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    • Corruption deteriorates citizens’ trust in the police

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    • Date: 22 July 2015
      Corruption is the second biggest problem on the Western Balkans, right after the unemployment, and citizens are especially affected by the corruption within police force, the institution which should conduct its eradication the most, according to the survey of public opinion on police integrity.

      Citizens’ trust in the police within the region is below the international average, and the majority perceives the police as the force apparatus which serves the interests of political parties, the Government and the people on the top of police hierarchy, and only one quarter of citizens perceives the police as the service to citizens, it was stated at the conference organized by the Belgrade Center for Security Policy on 22 July 2015 in the Media Center.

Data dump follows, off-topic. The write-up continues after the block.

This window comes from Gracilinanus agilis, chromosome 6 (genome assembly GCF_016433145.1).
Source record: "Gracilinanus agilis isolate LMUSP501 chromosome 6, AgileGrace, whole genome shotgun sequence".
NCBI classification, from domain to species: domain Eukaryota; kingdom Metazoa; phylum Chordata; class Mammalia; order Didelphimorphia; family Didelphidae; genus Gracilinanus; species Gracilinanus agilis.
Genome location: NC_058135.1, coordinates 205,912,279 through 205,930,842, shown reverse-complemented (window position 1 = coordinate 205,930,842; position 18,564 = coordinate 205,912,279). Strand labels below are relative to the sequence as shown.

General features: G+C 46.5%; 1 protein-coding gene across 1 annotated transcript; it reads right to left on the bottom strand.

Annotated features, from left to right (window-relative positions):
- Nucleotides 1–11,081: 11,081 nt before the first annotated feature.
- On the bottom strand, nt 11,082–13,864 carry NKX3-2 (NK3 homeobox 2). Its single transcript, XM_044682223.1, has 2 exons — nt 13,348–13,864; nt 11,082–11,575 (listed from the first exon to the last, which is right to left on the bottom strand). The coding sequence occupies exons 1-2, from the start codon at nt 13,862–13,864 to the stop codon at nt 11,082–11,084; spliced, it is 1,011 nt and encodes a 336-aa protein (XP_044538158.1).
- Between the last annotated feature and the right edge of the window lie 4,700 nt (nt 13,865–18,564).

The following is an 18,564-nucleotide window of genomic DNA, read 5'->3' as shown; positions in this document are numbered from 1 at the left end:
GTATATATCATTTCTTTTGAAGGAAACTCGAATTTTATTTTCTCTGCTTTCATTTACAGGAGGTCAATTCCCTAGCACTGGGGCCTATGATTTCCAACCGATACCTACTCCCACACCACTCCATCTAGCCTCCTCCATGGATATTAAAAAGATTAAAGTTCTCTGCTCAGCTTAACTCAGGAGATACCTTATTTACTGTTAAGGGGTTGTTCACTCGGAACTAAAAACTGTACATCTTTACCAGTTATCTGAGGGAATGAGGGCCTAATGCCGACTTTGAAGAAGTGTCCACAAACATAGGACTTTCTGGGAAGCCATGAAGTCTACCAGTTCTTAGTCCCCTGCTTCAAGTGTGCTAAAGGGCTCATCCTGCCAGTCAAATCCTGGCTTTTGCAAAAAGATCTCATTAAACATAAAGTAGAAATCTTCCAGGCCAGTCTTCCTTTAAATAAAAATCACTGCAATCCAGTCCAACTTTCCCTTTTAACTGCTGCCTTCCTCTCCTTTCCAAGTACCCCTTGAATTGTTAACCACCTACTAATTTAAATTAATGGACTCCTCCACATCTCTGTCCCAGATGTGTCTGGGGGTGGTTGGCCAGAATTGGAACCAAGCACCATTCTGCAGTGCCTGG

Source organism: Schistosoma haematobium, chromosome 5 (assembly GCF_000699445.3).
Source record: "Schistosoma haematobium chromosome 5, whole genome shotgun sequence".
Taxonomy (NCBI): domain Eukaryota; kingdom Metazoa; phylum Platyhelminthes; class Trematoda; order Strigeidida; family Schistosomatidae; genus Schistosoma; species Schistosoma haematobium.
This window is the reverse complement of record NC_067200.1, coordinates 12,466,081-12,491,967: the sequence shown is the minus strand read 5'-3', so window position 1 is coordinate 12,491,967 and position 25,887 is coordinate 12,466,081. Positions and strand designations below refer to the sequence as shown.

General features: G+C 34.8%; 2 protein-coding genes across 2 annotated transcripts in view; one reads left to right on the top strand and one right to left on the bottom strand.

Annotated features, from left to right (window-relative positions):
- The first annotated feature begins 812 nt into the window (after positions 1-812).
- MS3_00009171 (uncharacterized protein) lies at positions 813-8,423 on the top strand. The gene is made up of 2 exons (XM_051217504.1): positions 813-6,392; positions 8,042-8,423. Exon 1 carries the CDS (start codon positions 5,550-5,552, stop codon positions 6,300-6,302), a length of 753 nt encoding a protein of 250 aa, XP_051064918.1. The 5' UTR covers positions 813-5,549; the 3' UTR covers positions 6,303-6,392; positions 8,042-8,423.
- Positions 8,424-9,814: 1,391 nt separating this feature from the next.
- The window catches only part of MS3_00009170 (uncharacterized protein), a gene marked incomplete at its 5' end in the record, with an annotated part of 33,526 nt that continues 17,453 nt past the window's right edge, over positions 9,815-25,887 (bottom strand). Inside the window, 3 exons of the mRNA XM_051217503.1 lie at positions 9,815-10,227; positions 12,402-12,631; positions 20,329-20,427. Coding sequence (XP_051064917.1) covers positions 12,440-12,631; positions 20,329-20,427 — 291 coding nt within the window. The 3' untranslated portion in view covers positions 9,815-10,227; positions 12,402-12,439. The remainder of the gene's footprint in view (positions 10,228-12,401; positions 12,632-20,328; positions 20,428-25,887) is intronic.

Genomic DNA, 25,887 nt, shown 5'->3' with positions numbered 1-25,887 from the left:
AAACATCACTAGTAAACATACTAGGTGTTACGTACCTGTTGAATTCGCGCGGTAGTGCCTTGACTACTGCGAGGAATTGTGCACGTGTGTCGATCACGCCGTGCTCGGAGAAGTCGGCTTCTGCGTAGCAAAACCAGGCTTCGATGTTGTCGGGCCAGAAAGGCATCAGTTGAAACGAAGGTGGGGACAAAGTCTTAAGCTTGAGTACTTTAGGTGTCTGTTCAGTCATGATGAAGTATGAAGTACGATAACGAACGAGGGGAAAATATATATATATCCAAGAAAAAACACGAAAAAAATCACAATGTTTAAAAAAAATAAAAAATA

Two disturbing information were noticed during conduction survey within the project "Pulse of integrity and trust in the police in the Western Balkans (POINTPULSE) ". Firstly, event three quarters of citizens believe that corruption is a usual occurrence in every segment of society, and also within the police, secondly, citizens offer bribe to police officer by themselves in majority of cases. 

      "These data show that corruption is becoming a “common law” and it is a very big problem. Citizens usually offer a bribe to police officers on their own initiative. Citizens are not the only ones to be blamed for this problem, but also the police officers because they eventually receive bribes. What also complicates the process of police reform is the fact that the citizens perceive officers in high positions as most corrupt, " stated BCSP Researcher Sasa Djordjevic, who is also the project coordinator.